- 10am: House Energy and Commerce panel: Energy Sec. Ernest Moniz
- Senate Env./Public Wks Cmte considers drinking water protection bill (S. 1961)
- U.S. ELECTION WRAP: Donation Ruling May Aid GOP, Sunlight Says
WHAT TO WATCH:
- Draghi seen defying deflation risk in ECB decision
- China plans to support growth with rail spending, tax cuts
- Fed’s Bullard says inflation slowing may prompt taper delay
- Google trading symbols change today
- Credit Suisse restates 4Q loss U.S. tax probe charge
- NATO warns Russia force on Ukraine border building up
- U.S. opens criminal inquiry into Citigroup Mexico unit: NYT
- U.S. secretly financed social network in Cuba: AP
- Mobius says MSCI plan to add China domestic shrs is bad idea
- Sinopec said to pick Goldman Sachs for $30b retail sale
- Outbrain hires Goldman, JPMorgan for IPO in U.S.: FT
- Senate Finance Committee marks up tax extenders bill
- Iraq veteran kills 3 soldiers, self at Fort Hood in Texas
- Greenbrier (GBX) 6am, $0.61
- Hudson’s Bay (HBC CN) 7am, C$0.50
- Perry Ellis International (PERY) 7am, $0.03
- RPM International (RPM) 7:30am, $0.09
- Schnitzer Steel Industries (SCHN) 8:30am, $0.08
- Global Payments (GPN) 4:01pm, $0.95
- Micron Technology (MU) 4:05pm, $0.59 - Preview
- Seachange International (SEAC) 4:02pm, $0.02
- Synnex (SNX) 4:01pm, $0.94
COMMODITY/GROWTH EXPECTATION (HEADLINES FROM BLOOMBERG)
- Brent Crude’s Premium to WTI Near Six-Month Low Amid Libya Talks
- Food Costs Jump to 10-Month High as Weather Hurts Beef to Wheat
- Pricey Wagyu Steaks Are Abe Answer to Cheap Imports: Commodities
- Tin Advances Most in Four Weeks as Withdrawal Orders Increase
- Gold Trades Near Seven-Week Low as Demand Weighed Against Data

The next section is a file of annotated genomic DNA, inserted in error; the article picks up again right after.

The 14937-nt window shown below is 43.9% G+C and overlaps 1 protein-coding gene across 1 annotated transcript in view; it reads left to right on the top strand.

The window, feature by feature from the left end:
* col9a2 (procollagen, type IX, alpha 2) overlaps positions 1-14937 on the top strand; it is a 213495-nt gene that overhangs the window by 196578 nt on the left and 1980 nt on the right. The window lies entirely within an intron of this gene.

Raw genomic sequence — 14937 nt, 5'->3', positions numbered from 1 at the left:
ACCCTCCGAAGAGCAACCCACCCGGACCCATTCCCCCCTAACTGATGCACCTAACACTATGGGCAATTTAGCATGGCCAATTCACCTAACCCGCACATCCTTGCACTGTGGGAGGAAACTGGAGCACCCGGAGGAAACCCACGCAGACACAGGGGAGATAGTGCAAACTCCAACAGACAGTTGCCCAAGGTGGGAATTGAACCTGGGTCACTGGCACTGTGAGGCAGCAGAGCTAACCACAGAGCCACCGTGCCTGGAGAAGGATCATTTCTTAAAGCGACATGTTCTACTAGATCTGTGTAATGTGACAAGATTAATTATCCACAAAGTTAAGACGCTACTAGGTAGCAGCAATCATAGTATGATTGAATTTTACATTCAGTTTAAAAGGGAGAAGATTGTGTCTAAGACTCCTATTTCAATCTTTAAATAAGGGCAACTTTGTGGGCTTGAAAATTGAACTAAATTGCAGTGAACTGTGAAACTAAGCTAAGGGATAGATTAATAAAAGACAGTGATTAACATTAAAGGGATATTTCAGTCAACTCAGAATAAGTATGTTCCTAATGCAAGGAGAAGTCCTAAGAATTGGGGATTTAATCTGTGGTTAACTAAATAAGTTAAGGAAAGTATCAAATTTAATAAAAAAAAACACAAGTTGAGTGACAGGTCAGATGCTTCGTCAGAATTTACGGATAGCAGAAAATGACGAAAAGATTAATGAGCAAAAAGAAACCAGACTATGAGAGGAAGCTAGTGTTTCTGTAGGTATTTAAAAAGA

- Wheat Extends Biggest Drop in Five Weeks as Rains May Aid Crops
- Sugar Declines for the Fourth Session; Cocoa Rises in New York
- Iron Ore Swaps Trading Rises to Record on Bets for China Growth
- Yamana Poised to Best Goldcorp in Osisko Bid: Corporate Canada
- Price War Seen as Thai Rice Glut Swamps Market: Southeast Asia
- Foreign Frackers Now Find Comfort in Water-Hungry Spain: Energy
- Gazprom’s $910 Billion Gaffe Shows Putin Economy Eroding Wealth
- Asia LNG Prices May Fall as Gail, Chubu Lead Joint Purchasing
- Rebar in Shanghai Climbs to 1-Month High on China Stimulus Plans
The Hedgeye Macro Team
After all the finger pointing at this year’s epic-ly frigid winter as an excuse for weak company performance, the white wash snow days of winter are (finally) coming to an end.
With no more excuses about why consumers stayed inside, we asked in today’s poll: Will consumer spending bounce back this spring?
At the time of this post, 53% responded YES; 47% said NO.
Of those who voted YES, one responder pointed out that “this winter is what killed the dinosaurs (coldest in 13 years) - people stayed home from work and the shops.”
Another YES commenter further explained, “There's pent up demand from a bad winter and the oil longs are way too bold and when prices correct, the consumer wins!”
One voter summed up their YES vote by comparing previous seasons: “Last summer was the wettest on record in a decade. That's a good year-over-year comp. Bottom line, April through July has a positive tailwind. After that, accelerating inflation will crimp spending in the late summer/early fall.”
And, while one YES voter agreed that weather had a hand in the slow down, calling it simply “fact,” they admitted that “the bounce won't be great, just better than it has been.”
Conversely, among the NO voters, one commenter said consumer spending will not bounce back due to “tepid job growth.”
- “I think the mild bump from pent up weather effects gets more than offset by larger burden for healthcare spending falling on consumers due to ACA this year.”
- “I have less money than last year; [my] savings [are] slowly eroding...”
- “Discretionary income will be lower due to higher fees/taxes and food/energy costs. Spending lower. Consumers maxed out on borrowing capacity.”
- “Most of the relief people receive with the spring will be used to repair family balance sheets and brace for more inflation.”
- “Any increase will be only inflation driven which is not good for economy or people especially when low rates already hurt savers badly.”